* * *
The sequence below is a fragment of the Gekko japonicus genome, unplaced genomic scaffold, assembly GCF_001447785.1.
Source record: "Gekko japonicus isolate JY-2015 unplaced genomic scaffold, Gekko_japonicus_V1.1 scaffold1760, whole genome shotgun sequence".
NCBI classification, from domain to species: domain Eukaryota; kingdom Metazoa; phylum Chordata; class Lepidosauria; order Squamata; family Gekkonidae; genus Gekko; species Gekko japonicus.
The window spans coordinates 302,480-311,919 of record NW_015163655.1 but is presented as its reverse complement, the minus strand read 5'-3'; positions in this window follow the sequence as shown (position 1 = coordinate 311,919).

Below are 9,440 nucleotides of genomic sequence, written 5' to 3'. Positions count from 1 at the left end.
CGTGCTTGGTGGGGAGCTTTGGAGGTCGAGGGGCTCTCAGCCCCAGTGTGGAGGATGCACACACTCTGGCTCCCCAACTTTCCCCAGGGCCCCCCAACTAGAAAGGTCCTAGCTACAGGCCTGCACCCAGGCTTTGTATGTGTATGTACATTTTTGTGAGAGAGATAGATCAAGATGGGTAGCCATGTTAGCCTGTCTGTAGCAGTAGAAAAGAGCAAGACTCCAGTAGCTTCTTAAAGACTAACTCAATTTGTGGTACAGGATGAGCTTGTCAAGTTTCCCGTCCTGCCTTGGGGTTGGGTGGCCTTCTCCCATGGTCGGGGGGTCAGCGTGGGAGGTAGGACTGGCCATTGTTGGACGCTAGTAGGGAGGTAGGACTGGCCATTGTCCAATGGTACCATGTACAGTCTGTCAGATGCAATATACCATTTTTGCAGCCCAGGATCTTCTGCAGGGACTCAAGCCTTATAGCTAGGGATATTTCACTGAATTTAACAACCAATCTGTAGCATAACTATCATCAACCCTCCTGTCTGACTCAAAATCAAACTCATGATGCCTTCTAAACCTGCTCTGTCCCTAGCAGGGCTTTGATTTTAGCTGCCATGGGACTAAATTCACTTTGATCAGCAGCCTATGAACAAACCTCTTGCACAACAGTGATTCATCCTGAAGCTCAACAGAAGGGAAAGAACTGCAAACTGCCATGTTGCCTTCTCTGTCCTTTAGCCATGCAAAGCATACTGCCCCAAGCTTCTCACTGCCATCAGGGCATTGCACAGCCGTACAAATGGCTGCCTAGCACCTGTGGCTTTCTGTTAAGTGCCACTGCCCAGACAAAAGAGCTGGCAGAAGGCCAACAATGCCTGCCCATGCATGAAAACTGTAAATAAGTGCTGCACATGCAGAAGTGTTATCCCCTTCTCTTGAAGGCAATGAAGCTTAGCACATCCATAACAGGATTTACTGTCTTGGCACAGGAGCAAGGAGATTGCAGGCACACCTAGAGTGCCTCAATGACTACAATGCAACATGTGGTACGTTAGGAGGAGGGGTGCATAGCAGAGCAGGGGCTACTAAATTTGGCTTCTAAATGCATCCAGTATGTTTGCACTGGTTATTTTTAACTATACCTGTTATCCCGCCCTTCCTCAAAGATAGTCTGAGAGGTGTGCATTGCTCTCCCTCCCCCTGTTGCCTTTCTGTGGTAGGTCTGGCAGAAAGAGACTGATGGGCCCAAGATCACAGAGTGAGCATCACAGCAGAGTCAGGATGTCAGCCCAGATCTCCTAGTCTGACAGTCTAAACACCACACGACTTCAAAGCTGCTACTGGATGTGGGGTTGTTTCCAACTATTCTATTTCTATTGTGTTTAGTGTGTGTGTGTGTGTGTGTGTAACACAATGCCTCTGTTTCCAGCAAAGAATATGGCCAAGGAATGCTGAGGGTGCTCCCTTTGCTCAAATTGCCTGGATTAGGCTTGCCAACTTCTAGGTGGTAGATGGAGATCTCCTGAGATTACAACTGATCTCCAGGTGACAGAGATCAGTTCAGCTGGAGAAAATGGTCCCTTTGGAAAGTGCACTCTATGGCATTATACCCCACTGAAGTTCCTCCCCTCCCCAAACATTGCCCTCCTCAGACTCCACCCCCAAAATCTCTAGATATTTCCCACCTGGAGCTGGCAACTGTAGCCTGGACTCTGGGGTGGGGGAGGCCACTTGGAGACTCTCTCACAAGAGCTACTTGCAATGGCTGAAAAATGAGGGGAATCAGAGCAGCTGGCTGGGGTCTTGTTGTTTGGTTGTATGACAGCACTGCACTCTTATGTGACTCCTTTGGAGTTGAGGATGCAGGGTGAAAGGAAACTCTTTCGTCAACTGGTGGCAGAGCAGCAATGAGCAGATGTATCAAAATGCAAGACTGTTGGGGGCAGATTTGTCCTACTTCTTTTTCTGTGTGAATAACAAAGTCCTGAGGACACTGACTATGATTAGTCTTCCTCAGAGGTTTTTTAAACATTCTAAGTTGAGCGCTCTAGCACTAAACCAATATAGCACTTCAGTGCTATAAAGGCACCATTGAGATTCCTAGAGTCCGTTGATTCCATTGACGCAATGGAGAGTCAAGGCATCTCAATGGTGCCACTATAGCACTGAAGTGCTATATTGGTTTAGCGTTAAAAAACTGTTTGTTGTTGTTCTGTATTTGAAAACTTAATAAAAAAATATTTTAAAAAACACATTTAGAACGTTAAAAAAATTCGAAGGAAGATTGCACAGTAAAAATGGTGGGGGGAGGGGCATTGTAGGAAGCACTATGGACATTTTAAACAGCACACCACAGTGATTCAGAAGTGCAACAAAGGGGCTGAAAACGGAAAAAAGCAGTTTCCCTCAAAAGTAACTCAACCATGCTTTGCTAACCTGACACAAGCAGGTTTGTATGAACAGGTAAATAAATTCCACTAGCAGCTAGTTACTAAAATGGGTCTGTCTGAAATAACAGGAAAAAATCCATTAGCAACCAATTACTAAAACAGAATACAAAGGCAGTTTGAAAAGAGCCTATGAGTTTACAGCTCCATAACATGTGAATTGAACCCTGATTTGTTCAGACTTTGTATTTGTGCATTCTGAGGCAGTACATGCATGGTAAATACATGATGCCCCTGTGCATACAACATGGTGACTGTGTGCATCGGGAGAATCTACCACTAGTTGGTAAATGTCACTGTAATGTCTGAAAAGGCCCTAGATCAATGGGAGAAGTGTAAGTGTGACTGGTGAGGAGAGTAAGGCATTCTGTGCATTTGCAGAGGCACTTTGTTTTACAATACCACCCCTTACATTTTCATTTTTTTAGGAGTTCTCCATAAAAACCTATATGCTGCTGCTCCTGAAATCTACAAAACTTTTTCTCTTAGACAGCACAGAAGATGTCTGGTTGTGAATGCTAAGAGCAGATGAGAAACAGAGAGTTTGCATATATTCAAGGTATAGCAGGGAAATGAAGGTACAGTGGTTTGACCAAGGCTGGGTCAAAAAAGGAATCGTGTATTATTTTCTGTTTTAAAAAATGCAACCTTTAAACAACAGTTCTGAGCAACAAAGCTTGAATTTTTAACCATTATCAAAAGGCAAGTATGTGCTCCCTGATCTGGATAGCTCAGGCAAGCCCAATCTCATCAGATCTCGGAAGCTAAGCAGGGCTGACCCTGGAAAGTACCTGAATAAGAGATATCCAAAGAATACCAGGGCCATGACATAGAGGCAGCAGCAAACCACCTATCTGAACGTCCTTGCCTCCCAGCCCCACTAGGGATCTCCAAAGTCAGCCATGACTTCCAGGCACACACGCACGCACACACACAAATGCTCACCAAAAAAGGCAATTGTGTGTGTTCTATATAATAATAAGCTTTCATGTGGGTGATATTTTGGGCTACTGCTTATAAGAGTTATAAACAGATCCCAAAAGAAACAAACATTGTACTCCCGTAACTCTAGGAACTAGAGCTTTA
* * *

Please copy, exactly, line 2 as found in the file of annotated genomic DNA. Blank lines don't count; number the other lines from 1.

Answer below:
Source record: "Gekko japonicus isolate JY-2015 unplaced genomic scaffold, Gekko_japonicus_V1.1 scaffold1760, whole genome shotgun sequence".